That night, I received an email from our first-time visitor. He asked me, “Is it true I need a relationship with Jesus? How do I have a relationship with Him? Is He already in me if I believe in Him and God?”

I shared with Josh about our sin problem and how Jesus took our punishment so that we may have eternal life with God. The next day I followed up with this young man. He told me that he had accepted Jesus Christ as His Lord and was excited to learn more!

It had been a year in the making, but because of Cade’s diligence and love for Jesus, another person accepted the free gift of life that we call salvation. Four month’s later Cade passed away in a tragic accident. His passing rocked the community we lived in but even greater; his passing had an eternal impact in the Kingdom of God. Following Cade’s passing we hosted a memorial service at the church. During that time we shared the Gospel and witnessed dozens of young teenagers come forward to make a profession of faith in Jesus as Lord. Cade’s life lined up with the words he spoke and people paid attention.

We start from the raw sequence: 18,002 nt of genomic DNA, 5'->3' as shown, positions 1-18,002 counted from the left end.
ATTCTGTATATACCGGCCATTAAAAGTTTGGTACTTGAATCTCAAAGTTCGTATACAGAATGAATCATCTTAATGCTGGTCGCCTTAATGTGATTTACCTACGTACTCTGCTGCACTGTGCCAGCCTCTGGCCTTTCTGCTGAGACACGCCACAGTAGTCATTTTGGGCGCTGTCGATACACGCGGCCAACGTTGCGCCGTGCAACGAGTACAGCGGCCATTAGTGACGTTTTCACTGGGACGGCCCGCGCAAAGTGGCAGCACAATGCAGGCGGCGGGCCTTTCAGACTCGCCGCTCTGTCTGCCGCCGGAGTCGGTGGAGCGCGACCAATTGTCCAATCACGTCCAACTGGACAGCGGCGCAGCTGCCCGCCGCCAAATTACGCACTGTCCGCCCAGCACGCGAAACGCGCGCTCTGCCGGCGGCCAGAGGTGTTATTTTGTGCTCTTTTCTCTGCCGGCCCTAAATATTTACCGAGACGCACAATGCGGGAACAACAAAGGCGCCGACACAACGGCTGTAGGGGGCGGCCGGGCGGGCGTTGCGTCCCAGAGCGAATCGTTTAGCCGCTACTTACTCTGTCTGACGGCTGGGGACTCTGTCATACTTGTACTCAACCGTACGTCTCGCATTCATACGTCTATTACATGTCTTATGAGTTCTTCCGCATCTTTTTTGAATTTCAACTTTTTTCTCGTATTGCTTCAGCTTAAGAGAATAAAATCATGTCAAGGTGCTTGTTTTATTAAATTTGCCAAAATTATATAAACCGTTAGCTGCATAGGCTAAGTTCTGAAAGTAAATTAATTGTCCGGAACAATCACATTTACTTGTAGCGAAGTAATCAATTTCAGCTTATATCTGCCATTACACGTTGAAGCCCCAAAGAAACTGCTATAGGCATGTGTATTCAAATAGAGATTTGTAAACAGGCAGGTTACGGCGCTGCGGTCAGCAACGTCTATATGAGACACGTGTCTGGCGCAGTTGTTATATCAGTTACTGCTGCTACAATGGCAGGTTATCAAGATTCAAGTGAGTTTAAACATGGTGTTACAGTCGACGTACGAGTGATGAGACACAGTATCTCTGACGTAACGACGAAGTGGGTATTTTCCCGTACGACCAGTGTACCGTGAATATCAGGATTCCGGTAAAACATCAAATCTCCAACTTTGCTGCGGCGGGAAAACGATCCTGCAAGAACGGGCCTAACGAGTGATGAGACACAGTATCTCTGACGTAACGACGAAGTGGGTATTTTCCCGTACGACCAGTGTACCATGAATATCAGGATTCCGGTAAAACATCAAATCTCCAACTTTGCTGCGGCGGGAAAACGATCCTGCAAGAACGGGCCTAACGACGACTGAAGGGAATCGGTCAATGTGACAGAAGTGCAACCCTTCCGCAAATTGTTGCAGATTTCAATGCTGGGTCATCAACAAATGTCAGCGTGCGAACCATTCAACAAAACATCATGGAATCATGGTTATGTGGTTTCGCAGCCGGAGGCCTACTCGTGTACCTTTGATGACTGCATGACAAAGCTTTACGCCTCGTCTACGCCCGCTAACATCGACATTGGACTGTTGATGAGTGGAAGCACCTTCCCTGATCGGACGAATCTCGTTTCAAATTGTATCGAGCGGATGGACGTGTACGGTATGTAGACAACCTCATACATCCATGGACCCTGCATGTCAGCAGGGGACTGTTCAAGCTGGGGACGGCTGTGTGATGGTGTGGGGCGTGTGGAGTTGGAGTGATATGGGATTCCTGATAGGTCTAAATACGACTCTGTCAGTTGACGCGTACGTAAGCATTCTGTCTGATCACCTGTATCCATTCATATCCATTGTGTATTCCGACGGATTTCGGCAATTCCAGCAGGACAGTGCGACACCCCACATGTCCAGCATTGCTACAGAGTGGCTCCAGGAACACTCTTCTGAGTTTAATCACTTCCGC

Sometimes we don’t know what to say or how to say it. I believe that’s why Andrew brought Peter to Jesus. That is why Philip brought Nathanael to Jesus. That is why Cade brought Josh to church. They had discovered something so incredible that the only way to express it was to share the experience with someone else! My challenge for you is simple: Share your love for Christ with someone today and bring them to church this Sunday.

Beautiful Bonnie